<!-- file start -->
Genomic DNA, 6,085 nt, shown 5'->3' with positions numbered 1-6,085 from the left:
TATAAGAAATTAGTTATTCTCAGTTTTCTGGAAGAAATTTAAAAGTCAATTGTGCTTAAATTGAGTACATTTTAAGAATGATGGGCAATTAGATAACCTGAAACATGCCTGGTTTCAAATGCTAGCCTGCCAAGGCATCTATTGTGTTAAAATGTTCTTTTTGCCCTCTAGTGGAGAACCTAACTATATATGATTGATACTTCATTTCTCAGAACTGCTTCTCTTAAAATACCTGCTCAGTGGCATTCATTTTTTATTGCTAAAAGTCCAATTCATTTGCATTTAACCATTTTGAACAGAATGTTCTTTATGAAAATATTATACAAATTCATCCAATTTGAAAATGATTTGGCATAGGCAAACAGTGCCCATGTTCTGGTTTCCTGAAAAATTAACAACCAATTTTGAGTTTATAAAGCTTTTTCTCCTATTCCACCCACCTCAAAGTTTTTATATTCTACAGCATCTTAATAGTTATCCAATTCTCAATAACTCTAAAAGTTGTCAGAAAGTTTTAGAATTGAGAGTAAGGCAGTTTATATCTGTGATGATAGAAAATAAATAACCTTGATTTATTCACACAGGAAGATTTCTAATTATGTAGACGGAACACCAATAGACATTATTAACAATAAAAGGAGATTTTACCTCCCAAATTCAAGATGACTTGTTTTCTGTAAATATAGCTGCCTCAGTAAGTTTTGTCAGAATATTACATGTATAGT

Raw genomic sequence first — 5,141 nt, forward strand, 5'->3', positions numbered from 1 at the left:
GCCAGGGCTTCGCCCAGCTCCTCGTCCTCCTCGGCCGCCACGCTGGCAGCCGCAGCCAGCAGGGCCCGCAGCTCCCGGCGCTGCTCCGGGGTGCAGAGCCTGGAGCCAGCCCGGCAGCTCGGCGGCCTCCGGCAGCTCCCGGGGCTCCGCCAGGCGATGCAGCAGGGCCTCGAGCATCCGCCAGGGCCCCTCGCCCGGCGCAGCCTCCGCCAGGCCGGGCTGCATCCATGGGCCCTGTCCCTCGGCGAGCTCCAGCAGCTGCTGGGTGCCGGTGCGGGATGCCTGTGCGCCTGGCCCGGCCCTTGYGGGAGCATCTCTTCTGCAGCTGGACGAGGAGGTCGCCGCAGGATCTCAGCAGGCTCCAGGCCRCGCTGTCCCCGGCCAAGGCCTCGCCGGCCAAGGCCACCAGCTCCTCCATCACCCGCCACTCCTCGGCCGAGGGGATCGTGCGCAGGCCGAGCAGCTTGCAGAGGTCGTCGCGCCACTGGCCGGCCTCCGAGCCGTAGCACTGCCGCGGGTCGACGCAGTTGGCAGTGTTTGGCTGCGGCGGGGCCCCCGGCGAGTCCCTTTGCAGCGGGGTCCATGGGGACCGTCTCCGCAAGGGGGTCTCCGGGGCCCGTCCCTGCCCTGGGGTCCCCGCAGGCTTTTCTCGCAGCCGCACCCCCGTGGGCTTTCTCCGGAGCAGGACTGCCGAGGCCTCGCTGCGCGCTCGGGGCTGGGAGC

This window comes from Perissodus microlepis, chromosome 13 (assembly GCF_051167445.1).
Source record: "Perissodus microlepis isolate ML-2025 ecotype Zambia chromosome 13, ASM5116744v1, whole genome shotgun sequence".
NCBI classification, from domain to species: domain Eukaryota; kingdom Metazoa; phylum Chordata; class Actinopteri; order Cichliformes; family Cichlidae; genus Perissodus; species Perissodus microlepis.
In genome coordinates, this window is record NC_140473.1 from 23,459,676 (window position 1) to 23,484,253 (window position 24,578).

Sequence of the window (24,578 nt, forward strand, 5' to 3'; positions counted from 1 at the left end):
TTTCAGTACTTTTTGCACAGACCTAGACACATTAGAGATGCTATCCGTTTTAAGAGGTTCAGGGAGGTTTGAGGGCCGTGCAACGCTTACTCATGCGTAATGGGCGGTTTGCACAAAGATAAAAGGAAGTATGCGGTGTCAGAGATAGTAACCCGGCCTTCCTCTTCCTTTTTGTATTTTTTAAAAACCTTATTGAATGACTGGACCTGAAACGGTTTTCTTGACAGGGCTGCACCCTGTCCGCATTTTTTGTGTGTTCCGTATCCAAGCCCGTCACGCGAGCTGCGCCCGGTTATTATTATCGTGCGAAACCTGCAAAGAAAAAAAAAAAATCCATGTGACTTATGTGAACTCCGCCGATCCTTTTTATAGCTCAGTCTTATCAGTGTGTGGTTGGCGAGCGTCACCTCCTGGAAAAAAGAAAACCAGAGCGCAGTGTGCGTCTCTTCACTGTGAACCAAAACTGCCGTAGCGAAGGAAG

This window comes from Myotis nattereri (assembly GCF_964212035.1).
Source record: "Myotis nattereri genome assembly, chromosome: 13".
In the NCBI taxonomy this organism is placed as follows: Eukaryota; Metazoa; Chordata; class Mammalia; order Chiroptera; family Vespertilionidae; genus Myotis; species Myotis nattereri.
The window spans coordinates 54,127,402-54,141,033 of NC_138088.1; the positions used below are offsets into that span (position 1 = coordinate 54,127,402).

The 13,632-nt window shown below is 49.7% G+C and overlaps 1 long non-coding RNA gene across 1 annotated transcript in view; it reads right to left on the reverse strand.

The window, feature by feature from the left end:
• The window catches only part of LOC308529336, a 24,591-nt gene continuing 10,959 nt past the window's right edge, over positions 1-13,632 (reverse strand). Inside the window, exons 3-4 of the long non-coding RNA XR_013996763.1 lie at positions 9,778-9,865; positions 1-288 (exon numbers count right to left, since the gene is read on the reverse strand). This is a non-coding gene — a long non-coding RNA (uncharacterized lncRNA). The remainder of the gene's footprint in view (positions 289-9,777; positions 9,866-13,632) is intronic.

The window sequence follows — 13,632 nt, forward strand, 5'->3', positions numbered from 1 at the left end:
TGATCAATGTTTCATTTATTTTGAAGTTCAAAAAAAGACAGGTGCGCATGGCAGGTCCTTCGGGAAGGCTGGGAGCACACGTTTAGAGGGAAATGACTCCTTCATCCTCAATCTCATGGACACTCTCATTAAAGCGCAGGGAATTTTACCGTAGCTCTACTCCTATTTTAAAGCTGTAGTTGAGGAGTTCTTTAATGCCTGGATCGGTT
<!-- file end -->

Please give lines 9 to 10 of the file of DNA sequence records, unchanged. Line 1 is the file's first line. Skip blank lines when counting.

Sequence of the window (24,578 nt, forward strand, 5' to 3'; positions counted from 1 at the left end):
TTTCAGTACTTTTTGCACAGACCTAGACACATTAGAGATGCTATCCGTTTTAAGAGGTTCAGGGAGGTTTGAGGGCCGTGCAACGCTTACTCATGCGTAATGGGCGGTTTGCACAAAGATAAAAGGAAGTATGCGGTGTCAGAGATAGTAACCCGGCCTTCCTCTTCCTTTTTGTATTTTTTAAAAACCTTATTGAATGACTGGACCTGAAACGGTTTTCTTGACAGGGCTGCACCCTGTCCGCATTTTTTGTGTGTTCCGTATCCAAGCCCGTCACGCGAGCTGCGCCCGGTTATTATTATCGTGCGAAACCTGCAAAGAAAAAAAAAAAATCCATGTGACTTATGTGAACTCCGCCGATCCTTTTTATAGCTCAGTCTTATCAGTGTGTGGTTGGCGAGCGTCACCTCCTGGAAAAAAGAAAACCAGAGCGCAGTGTGCGTCTCTTCACTGTGAACCAAAACTGCCGTAGCGAAGGAAG